There’s something going on in Germany. Whatever it is, they’re not letting the rest of us onto the secret. The Teutonic terrors Accept are back and they might as well be riding a panzer tank into town. After having received a very warm (and due) welcome back with their last album Blood of the Nations, Accept decided to keep going on full steam ahead and released Stalingrad, a jarring 50 minute tribute to everyone’s favourite genre: metal.
What’s ironic is that usually at this point the article is chocked full of hyphenated genres as one tries feebly to describe the mash up of sounds you’re about to hear, except in this case. Stalingrad is a textbook definition of metal. Not, nu-metal, black metal, death or groove, just plain metal. Which ironically, seems to have become a niche genre in of itself. And in that sense, Stalingrad’s return-to-form approach and no-frills attitude may be what makes it so powerful; kind of like a hot knife through butter or lard (depending on your diet, take your pick). The album’s ability to hold itself up without having to rely on cheap gimmicks or never-heard-before-genre appeal is without a doubt what makes it work and work so well. It reminds you that a genre being around for years is not what makes it stale, but the lack of creativity by the people holding the instruments. And while Stalingrad doesn’t re-invent the wheel, it definitely taps into the same vein as Blood of the Nations and will feel familiar to you if you happened to give it a spin.
The “new Accept” formula is one that undeniably works; it remains inspired by the heydays of 80s Accept but not anchored by it and that’s why it works so well. They’ve given themselves the liberty of being able to progress ahead but not so much as to alienate fans. They already tried that in ’89 when they joined forces with David Reece and became a Poison cover band. Again, this is a no-frills metal record; one that seems to set the world straight after oh-so-much bad screamo music. Stalingrad is made more powerful when you consider the fact that the band has been together since ‘76. At this point, you’d expect the albums to sound stale, even with their 14-year hiatus in between 1996 to 2010, but it couldn’t be further from the truth; Stalingrad manages not only to be a great album, it manages to be an amazingly great album and will without a doubt get Accept nominated for a Grammy.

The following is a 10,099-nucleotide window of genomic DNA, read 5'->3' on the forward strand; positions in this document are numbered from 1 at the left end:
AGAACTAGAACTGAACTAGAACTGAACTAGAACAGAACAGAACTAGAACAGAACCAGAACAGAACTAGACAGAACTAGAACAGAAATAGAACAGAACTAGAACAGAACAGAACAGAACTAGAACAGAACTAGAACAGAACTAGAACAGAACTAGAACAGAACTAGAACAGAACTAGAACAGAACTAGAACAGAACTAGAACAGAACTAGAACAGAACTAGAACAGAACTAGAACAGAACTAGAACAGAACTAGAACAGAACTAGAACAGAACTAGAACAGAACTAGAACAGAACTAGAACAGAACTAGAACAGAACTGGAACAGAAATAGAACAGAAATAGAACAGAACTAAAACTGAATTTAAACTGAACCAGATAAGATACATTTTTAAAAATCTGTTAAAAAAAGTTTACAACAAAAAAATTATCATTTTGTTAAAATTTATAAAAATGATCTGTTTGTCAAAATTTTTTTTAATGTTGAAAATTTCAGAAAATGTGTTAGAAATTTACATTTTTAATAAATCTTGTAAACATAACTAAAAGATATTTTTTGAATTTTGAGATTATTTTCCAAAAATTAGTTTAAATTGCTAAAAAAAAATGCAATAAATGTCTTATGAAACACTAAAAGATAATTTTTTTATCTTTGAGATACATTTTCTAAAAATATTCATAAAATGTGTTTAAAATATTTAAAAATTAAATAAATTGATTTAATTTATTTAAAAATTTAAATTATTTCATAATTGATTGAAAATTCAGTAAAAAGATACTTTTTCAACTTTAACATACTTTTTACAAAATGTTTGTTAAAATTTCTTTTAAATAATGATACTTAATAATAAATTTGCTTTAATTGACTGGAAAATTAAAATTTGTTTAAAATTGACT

With tracks like “Hung, Drawn, and Quartered” and “Stalingrad” kicking off the album and “Shadow Soldiers” and “Revolution” rounding out the middle, there’s no room for fillers by the time you get to the Mötley Crüe inspired intro of “The Quick and the Dead” and the beast that is “The Galley”. Wolf Hoffman’s tone is still the cleanest in metal and Peter Baltes is still chugging along by his side. The new drummer Stefan Schwarzmann performs amazingly and has an uncanny ability of being able to throw in the double bass just when the song needs it. And not enough can be said about Mark Tornillo; he screams the highs and growls the lows in ways that not even Udo can do at his age. With this album, Accept is clearly intent on making another solid impression in the world of metal and successfully shows that Blood of the Nations was not a fluke by any stretch.
With yet another solid release, Accept can proudly add Stalingrad to their discography. And though it’s common to hear ‘Their old stuff was good, but their new stuff not so much’ nobody can say that about Accept. If they do, they’re filthy rotten liars and only deserve to catch their choice of medieval plague and expire quickly. I digress. If music is the blood that flows through your veins, then Stalingrad is more than enough to keep your metal heart pumping.
Pack your bags and leave town if you don’t get the reference.